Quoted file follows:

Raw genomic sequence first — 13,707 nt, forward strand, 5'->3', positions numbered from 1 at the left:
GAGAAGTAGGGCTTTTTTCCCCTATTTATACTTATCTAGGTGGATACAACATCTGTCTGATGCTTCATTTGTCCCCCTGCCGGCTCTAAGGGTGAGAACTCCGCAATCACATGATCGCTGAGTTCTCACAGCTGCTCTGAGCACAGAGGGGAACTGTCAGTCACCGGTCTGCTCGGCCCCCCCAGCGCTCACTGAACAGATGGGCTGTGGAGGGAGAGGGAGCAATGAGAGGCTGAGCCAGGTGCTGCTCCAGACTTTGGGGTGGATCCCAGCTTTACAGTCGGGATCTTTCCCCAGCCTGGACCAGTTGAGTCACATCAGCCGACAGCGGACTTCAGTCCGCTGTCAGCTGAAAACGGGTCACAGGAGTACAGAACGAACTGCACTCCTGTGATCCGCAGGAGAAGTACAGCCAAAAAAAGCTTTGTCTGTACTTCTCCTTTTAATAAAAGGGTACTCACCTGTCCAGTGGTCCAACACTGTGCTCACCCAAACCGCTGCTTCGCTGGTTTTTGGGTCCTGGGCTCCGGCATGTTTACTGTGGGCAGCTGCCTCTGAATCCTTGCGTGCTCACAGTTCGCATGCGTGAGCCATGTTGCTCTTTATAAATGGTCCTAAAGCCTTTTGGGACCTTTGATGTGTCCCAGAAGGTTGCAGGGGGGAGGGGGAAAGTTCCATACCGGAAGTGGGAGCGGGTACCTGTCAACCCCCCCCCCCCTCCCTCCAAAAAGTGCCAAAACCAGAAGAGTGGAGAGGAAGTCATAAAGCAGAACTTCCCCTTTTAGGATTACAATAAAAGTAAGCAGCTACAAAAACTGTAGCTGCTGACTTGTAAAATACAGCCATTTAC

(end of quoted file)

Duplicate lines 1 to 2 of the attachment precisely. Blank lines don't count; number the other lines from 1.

Raw genomic sequence first — 13,707 nt, forward strand, 5'->3', positions numbered from 1 at the left:
GAGAAGTAGGGCTTTTTTCCCCTATTTATACTTATCTAGGTGGATACAACATCTGTCTGATGCTTCATTTGTCCCCCTGCCGGCTCTAAGGGTGAGAACTCCGCAATCACATGATCGCTGAGTTCTCACAGCTGCTCTGAGCACAGAGGGGAACTGTCAGTCACCGGTCTGCTCGGCCCCCCCAGCGCTCACTGAACAGATGGGCTGTGGAGGGAGAGGGAGCAATGAGAGGCTGAGCCAGGTGCTGCTCCAGACTTTGGGGTGGATCCCAGCTTTACAGTCGGGATCTTTCCCCAGCCTGGACCAGTTGAGTCACATCAGCCGACAGCGGACTTCAGTCCGCTGTCAGCTGAAAACGGGTCACAGGAGTACAGAACGAACTGCACTCCTGTGATCCGCAGGAGAAGTACAGCCAAAAAAAGCTTTGTCTGTACTTCTCCTTTTAATAAAAGGGTACTCACCTGTCCAGTGGTCCAACACTGTGCTCACCCAAACCGCTGCTTCGCTGGTTTTTGGGTCCTGGGCTCCGGCATGTTTACTGTGGGCAGCTGCCTCTGAATCCTTGCGTGCTCACAGTTCGCATGCGTGAGCCATGTTGCTCTTTATAAATGGTCCTAAAGCCTTTTGGGACCTTTGATGTGTCCCAGAAGGTTGCAGGGGGGAGGGGGAAAGTTCCATACCGGAAGTGGGAGCGGGTACCTGTCAACCCCCCCCCCCCTCCCTCCAAAAAGTGCCAAAACCAGAAGAGTGGAGAGGAAGTCATAAAGCAGAACTTCCCCTTTTAGGATTACAATAAAAGTAAGCAGCTACAAAAACTGTAGCTGCTGACTTGTAAAATACAGCCATTTAC